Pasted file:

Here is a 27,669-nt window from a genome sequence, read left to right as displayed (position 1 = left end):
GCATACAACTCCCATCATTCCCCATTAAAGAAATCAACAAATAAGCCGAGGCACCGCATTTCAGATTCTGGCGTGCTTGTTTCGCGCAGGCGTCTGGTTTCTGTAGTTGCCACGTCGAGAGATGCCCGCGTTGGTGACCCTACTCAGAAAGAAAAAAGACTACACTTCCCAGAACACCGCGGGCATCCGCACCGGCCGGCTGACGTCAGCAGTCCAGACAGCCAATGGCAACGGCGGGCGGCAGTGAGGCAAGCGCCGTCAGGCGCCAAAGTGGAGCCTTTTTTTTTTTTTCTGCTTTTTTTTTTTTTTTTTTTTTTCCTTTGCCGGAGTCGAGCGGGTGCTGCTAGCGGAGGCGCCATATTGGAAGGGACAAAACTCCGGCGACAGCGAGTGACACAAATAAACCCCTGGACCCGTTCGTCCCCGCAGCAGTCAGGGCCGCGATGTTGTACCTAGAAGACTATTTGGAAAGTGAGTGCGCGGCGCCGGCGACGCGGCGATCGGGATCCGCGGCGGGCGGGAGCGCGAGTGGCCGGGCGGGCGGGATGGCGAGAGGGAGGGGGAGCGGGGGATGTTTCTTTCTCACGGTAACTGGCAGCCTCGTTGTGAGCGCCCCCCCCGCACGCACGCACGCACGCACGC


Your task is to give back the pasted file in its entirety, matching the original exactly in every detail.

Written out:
Here is a 27,669-nt window from a genome sequence, read left to right as displayed (position 1 = left end):
GCATACAACTCCCATCATTCCCCATTAAAGAAATCAACAAATAAGCCGAGGCACCGCATTTCAGATTCTGGCGTGCTTGTTTCGCGCAGGCGTCTGGTTTCTGTAGTTGCCACGTCGAGAGATGCCCGCGTTGGTGACCCTACTCAGAAAGAAAAAAGACTACACTTCCCAGAACACCGCGGGCATCCGCACCGGCCGGCTGACGTCAGCAGTCCAGACAGCCAATGGCAACGGCGGGCGGCAGTGAGGCAAGCGCCGTCAGGCGCCAAAGTGGAGCCTTTTTTTTTTTTTCTGCTTTTTTTTTTTTTTTTTTTTTTCCTTTGCCGGAGTCGAGCGGGTGCTGCTAGCGGAGGCGCCATATTGGAAGGGACAAAACTCCGGCGACAGCGAGTGACACAAATAAACCCCTGGACCCGTTCGTCCCCGCAGCAGTCAGGGCCGCGATGTTGTACCTAGAAGACTATTTGGAAAGTGAGTGCGCGGCGCCGGCGACGCGGCGATCGGGATCCGCGGCGGGCGGGAGCGCGAGTGGCCGGGCGGGCGGGATGGCGAGAGGGAGGGGGAGCGGGGGATGTTTCTTTCTCACGGTAACTGGCAGCCTCGTTGTGAGCGCCCCCCCCGCACGCACGCACGCACGCACGC